Words

<<< Strategy

So you want to learn French? Well, starting today you will

  • learn 30 to 50 new words every day
  • check yesterday’s words
  • check the words you learned 7 days ago
  • check the words you learned 30 days ago

You will do this every day, at least 5 days a week. At the end of the week, you will know 150 to 250 new words and at the end of the month 600 to 1000 new words. You will have to continue this regime for at least one year.

Start learning French only if you can allocate time for daily study. Please see below why daily study is not negotiable. For detailed information, download the free PDF of The Word Brain by Bernd Sebastian Kamps and check the GigaFrench Admission pages.

GigaFrench offers you a wide range of word sources:

  1. Texts about God, abortion, climate change etc. (The corresponding word lists will be available within days.)
  2. Jokers (adverbs, conjunctions, prepositions)
  3. Action Words (verbs)
  4. Your own words (coming soon; please check our News frequently)

Learning a second, third or fourth language is a question of time. Wait until you have time before you start learning French.

Challenge #1

What is your major French challenge? The answer is: words!

* * *

It’s 3 o’clock in the morning and you’re profoundly asleep. You don’t hear me when I enter your room and slowly come up to your bed. When I suddenly turn on the lamp and grab your shoulder, you jump out of bed, frightened and panicked. I show you something and bellow one single question: ‘What is this?’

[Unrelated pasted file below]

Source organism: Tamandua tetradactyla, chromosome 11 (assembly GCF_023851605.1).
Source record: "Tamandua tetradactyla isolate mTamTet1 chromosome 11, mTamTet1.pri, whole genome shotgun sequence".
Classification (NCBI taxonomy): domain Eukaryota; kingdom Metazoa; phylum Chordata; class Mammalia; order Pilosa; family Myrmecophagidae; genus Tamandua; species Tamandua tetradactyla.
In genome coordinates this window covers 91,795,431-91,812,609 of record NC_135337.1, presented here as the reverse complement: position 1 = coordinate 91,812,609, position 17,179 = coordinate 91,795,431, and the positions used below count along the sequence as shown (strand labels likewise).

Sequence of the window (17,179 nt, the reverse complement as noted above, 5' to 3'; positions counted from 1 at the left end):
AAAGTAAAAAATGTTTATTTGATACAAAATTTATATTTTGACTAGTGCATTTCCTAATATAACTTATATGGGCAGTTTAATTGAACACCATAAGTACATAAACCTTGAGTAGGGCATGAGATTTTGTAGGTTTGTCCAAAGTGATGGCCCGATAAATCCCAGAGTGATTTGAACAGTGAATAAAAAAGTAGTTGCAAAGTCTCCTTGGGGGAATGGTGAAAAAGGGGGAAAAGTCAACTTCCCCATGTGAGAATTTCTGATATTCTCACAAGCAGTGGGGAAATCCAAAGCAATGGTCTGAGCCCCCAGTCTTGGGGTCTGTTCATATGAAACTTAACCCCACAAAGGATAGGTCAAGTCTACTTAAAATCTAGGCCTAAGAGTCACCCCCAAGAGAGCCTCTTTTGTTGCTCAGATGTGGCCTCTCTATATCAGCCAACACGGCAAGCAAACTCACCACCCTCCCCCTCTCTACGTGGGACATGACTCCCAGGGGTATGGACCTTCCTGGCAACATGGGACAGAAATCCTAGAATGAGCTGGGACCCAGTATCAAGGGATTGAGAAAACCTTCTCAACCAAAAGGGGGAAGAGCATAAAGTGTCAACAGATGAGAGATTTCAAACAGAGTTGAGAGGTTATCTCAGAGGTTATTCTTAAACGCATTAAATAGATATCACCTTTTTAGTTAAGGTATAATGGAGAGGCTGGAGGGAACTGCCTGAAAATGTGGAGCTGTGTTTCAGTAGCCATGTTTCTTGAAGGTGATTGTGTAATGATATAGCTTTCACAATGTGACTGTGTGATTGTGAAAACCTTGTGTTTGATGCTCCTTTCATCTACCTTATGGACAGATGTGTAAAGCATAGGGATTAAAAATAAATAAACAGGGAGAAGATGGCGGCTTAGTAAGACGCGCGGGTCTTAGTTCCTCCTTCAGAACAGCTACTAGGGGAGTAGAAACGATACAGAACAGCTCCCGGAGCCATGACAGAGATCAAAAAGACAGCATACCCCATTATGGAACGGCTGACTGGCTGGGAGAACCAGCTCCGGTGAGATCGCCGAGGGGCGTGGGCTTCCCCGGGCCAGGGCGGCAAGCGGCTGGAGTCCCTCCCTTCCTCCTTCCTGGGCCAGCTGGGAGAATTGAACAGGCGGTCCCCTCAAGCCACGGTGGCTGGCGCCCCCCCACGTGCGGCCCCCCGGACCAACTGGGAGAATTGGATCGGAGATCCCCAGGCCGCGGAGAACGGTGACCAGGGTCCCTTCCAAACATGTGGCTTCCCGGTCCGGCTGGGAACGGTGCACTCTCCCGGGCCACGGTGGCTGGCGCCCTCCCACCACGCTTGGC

You answer ‘A corkscrew!’; or ‘Ein Korkenzieher!’ if you are German; or ‘Un cavatappo!’ if you are Italian, ‘¡Un sacacorchos!’ if you are Spanish, ‘Un tire-bouchon!’ if you are French, and so on.

‘Good’, I say, and you close your eyes and fall directly, contentedly, back to sleep within seconds.

* * *

Why did I construct this surreal nocturnal encounter? Because it illustrates the way we know words – spontaneously, in the most extreme of situations, and without giving a second thought to it. And that’s the way you’ll have to know French words: intuitively and explosively. To achieve such smooth perfection, you need multiple exposures. Let’s see the details.

Different degrees of knowing

Ask a language novice if he knows this or that word and he’ll answer ‘yes’ or ‘no’ without imagining how horrifyingly imprecise he is. To help him getting a clearer picture ask him, ‘What’s your grade of knowledge of this or that word?’ Now he can be more accurate and answer low, moderate, elevated, high or perfect. The definitions:

 

5 seconds Low Low probability of usefulness
3 seconds Moderate Moderate probability of usefulness
1 second Elevated Elevated probability of usefulness
0.5 seconds High High probability of usefulness
0.2 seconds Perfect Useful degree of knowledge

 

What ressembles the US Homeland Security Advisory System of colour-coded terrorist alert is a lovely demonstration of the ultimate goal of word training and the amazing improvements you can achieve. As a novice it may take you up to 5 or 10 seconds before finding the French equivalent of corkscrew, le tire-bouchon. Months and dozens of bottles later, you’ll do it in less than 0.2 seconds. That’s a spectacular improvement of more than one order of magnitude.

How long does it take?